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Common Name Latin Name Comments Picture
Dryopteris affinis morphotype cambrensis This fern has done well. It is an attractive fern with a nice texture and color. It now has it's own space and now looks even better. It has remained a single crown after 7 years. D. affinis is native to Europe and Asia.
Dryopteris remota A nice fern that gets 1-2 foot high where I have it. It is a shaggy, strong-looking fern that grows from a crown. It has not divided for me yet. This is another fern that I have given some more room in '99. It is a cross between D. affinis and D. expansa and not native to the US.
Dryopteris affinis `Polydactyla Dadds' This fern is making a recovery, but is still not at its full potential. The crown needed replanted, but I did not notice and it nearly completely froze a few years back. Given another year or two, I think it will be fully recovered and quite large. It has improved gradually every year but still has not flourished. Dryopteris affinis is native to Europe and Asia.
Athyrium filix-femina plumosum ?? = wider pinules Mine is not as finely cut as some of the pictures I have seen. It is a crested variety and has done well. Like most of the other Lady fern varieties, I have to watch out for slugs. The fronds of this fern have a tendency to lay down on the ground after a while. While this is the name given this fern when I purchased it from a mail order place in Cincinatti OH, it does not look like the typical Plumosum varieties. Of the pictures I have seen, it looks most like Percristatum. Lady fern varieties originate from Europe. All of my lady fern varieties have appreciated the move to their new home last year and look great in 2001.
Athyrium filix-femina `Fieldae' This has been the smallest, and slowest of my lady ferns. I have only two plants in over ten years. It is, however a nice looking fern. It seems to like to get some attention in the form of replanting every few years. It is very distinctive in that the pinnae are not at a 90 degree angle, but 45 degrees in both directions. They pinnae overlap to form a unique X pattern off the stalk. Lady fern varieties originate from Europe. All of my lady fern varieties have appreciated the move to their new home last year and look great in 2001.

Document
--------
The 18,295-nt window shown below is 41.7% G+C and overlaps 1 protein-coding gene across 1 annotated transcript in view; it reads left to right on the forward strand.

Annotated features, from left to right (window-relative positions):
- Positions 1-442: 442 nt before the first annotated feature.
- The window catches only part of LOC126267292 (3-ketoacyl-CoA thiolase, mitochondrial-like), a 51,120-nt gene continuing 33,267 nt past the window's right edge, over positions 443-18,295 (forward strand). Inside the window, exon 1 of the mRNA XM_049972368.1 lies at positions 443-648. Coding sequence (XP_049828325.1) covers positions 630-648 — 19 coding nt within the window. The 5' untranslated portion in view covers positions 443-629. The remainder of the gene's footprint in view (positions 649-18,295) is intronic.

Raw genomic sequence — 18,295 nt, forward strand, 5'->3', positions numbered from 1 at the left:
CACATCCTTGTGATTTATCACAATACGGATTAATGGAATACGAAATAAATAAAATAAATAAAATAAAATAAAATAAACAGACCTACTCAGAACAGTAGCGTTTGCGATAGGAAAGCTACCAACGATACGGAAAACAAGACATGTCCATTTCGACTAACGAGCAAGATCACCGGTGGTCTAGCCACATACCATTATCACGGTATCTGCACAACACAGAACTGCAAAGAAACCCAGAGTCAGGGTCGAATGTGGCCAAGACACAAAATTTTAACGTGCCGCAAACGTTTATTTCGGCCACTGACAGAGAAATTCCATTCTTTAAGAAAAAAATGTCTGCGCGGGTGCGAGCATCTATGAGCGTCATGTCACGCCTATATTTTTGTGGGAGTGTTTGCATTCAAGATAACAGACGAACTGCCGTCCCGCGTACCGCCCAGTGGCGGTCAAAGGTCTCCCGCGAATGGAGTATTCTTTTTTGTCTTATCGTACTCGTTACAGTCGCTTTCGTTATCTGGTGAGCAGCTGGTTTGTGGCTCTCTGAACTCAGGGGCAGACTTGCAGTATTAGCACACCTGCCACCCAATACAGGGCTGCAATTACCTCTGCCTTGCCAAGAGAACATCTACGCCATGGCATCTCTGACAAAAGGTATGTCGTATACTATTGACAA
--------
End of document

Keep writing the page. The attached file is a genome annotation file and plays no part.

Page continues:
Athyrium filix-femina `Corymbiferum' A nice lady fern variety. The original plant divided into a half-dozen plus new crowns which I divided successfully. Slugs do seem to like this variety, and there have been a couple of years they have pretty badly disfigured it. It appreciates being replanted every few years. This is a heavily crested fern. Lady fern varieties originate from Europe. All of my lady fern varieties have appreciated the move to their new home last year and look great in 2001.
Dryopteris filix-mas `Barnesii' This is probably my favorite male fern. I have two plants that I have more or less just left alone. They both have formed clumps 3' or so in diameter. The crowns on these do tend to grow up out of the ground, like many male ferns, but they still do not seem bothered by the cold. The fronds are tall, narrow, very upright, and a beautiful dark green. As noted elsewhere, I think I have a number of new plants that came up from spore on their own amongst some Lilly of the Valley. This picture is actually of one of the volunteers and does not really show the true nature of this fern. Dryopteris f. m. varieties are British in origin. As of 2004 I still have a number of these ferns growing but they are not as vigorous as they were before I had to move them in 2000. The sporlings are still surviving but have been slow to develop. I should not that I did place the sporllings in an area that is far from my best growing area. I'm not sure what is keeping the original clumps from thriving as before.